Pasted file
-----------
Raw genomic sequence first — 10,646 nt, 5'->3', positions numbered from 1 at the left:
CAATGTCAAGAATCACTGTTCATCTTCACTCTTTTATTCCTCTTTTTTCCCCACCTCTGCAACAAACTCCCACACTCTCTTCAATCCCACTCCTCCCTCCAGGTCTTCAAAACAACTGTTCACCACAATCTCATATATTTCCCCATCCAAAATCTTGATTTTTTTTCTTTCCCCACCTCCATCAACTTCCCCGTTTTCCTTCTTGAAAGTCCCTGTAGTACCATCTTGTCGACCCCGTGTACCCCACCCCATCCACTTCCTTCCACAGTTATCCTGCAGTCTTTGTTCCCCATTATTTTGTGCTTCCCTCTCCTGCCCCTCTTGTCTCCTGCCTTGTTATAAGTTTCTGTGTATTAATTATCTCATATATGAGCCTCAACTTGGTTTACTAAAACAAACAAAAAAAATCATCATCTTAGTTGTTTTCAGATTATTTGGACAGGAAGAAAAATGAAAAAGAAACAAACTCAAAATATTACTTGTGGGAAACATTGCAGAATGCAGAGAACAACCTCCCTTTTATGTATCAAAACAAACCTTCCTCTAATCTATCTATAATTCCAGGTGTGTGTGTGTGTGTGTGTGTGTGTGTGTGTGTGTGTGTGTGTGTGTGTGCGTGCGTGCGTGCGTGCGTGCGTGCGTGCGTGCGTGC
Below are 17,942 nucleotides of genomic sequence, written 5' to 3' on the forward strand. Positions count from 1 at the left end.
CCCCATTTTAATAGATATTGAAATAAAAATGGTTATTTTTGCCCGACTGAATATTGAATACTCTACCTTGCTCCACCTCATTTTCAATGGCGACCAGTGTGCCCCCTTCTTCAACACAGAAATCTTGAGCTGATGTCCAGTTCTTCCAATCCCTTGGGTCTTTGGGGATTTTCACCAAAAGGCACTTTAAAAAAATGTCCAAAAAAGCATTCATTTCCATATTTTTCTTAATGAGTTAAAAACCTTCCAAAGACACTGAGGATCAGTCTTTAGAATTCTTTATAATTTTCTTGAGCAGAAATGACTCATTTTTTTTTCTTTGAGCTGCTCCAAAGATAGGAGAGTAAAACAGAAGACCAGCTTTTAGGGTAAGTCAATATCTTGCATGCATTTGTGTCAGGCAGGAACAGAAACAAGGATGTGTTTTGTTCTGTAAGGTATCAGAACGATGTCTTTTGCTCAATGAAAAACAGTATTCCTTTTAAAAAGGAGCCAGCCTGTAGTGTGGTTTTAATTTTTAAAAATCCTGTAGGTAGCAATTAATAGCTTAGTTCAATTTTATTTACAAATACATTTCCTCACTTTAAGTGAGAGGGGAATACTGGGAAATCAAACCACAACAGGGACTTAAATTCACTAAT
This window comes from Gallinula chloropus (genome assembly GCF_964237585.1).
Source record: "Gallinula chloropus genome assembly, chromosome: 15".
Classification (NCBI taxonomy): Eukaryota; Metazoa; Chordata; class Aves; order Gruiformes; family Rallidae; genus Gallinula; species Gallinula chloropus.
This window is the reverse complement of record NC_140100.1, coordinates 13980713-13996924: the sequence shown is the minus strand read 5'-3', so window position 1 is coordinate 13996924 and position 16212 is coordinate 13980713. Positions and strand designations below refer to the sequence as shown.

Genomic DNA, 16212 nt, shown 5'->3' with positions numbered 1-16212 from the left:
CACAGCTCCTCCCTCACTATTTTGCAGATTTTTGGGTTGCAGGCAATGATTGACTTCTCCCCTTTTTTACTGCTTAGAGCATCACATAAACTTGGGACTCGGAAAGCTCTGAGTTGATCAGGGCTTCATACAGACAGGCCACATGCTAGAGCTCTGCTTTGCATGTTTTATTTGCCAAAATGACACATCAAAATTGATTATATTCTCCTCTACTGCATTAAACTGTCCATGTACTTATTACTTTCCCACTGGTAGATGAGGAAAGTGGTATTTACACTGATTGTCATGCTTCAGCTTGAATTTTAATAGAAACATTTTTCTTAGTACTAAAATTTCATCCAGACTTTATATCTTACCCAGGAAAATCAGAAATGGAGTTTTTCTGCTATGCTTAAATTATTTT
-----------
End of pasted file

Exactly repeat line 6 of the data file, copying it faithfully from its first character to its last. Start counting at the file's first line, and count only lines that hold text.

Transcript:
Source record: "Gallinula chloropus genome assembly, chromosome: 15".